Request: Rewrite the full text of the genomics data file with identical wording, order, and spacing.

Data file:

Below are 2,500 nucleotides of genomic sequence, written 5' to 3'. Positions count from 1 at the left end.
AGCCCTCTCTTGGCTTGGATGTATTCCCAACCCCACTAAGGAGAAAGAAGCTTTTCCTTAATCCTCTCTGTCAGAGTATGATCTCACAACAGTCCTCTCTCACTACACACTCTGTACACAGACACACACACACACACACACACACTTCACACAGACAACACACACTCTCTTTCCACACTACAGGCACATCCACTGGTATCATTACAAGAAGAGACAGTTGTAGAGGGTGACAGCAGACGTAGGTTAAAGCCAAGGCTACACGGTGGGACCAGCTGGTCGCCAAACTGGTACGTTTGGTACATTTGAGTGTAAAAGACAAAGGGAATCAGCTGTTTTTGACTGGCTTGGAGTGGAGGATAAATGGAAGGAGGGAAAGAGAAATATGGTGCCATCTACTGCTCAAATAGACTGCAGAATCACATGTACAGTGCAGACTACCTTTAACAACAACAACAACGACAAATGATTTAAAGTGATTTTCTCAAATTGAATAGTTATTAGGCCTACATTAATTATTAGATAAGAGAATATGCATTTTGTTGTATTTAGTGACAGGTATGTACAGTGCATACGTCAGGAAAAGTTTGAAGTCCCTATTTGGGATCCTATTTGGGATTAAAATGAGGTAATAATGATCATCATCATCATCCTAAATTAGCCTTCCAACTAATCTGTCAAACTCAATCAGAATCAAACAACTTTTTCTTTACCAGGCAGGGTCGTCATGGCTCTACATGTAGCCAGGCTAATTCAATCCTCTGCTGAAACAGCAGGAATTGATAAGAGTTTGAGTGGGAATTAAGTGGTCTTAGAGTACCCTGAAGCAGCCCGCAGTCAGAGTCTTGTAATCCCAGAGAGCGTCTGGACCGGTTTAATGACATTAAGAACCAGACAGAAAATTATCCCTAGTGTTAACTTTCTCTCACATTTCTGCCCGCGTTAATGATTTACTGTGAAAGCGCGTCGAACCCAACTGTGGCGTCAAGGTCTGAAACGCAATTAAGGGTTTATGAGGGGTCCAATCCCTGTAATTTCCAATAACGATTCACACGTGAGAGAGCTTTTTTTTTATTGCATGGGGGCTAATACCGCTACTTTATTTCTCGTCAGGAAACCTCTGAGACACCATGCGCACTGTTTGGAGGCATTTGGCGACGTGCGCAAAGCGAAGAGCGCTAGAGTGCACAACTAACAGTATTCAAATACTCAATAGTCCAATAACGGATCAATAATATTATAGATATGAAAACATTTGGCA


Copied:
Below are 2,500 nucleotides of genomic sequence, written 5' to 3'. Positions count from 1 at the left end.
AGCCCTCTCTTGGCTTGGATGTATTCCCAACCCCACTAAGGAGAAAGAAGCTTTTCCTTAATCCTCTCTGTCAGAGTATGATCTCACAACAGTCCTCTCTCACTACACACTCTGTACACAGACACACACACACACACACACACACTTCACACAGACAACACACACTCTCTTTCCACACTACAGGCACATCCACTGGTATCATTACAAGAAGAGACAGTTGTAGAGGGTGACAGCAGACGTAGGTTAAAGCCAAGGCTACACGGTGGGACCAGCTGGTCGCCAAACTGGTACGTTTGGTACATTTGAGTGTAAAAGACAAAGGGAATCAGCTGTTTTTGACTGGCTTGGAGTGGAGGATAAATGGAAGGAGGGAAAGAGAAATATGGTGCCATCTACTGCTCAAATAGACTGCAGAATCACATGTACAGTGCAGACTACCTTTAACAACAACAACAACGACAAATGATTTAAAGTGATTTTCTCAAATTGAATAGTTATTAGGCCTACATTAATTATTAGATAAGAGAATATGCATTTTGTTGTATTTAGTGACAGGTATGTACAGTGCATACGTCAGGAAAAGTTTGAAGTCCCTATTTGGGATCCTATTTGGGATTAAAATGAGGTAATAATGATCATCATCATCATCCTAAATTAGCCTTCCAACTAATCTGTCAAACTCAATCAGAATCAAACAACTTTTTCTTTACCAGGCAGGGTCGTCATGGCTCTACATGTAGCCAGGCTAATTCAATCCTCTGCTGAAACAGCAGGAATTGATAAGAGTTTGAGTGGGAATTAAGTGGTCTTAGAGTACCCTGAAGCAGCCCGCAGTCAGAGTCTTGTAATCCCAGAGAGCGTCTGGACCGGTTTAATGACATTAAGAACCAGACAGAAAATTATCCCTAGTGTTAACTTTCTCTCACATTTCTGCCCGCGTTAATGATTTACTGTGAAAGCGCGTCGAACCCAACTGTGGCGTCAAGGTCTGAAACGCAATTAAGGGTTTATGAGGGGTCCAATCCCTGTAATTTCCAATAACGATTCACACGTGAGAGAGCTTTTTTTTTATTGCATGGGGGCTAATACCGCTACTTTATTTCTCGTCAGGAAACCTCTGAGACACCATGCGCACTGTTTGGAGGCATTTGGCGACGTGCGCAAAGCGAAGAGCGCTAGAGTGCACAACTAACAGTATTCAAATACTCAATAGTCCAATAACGGATCAATAATATTATAGATATGAAAACATTTGGCA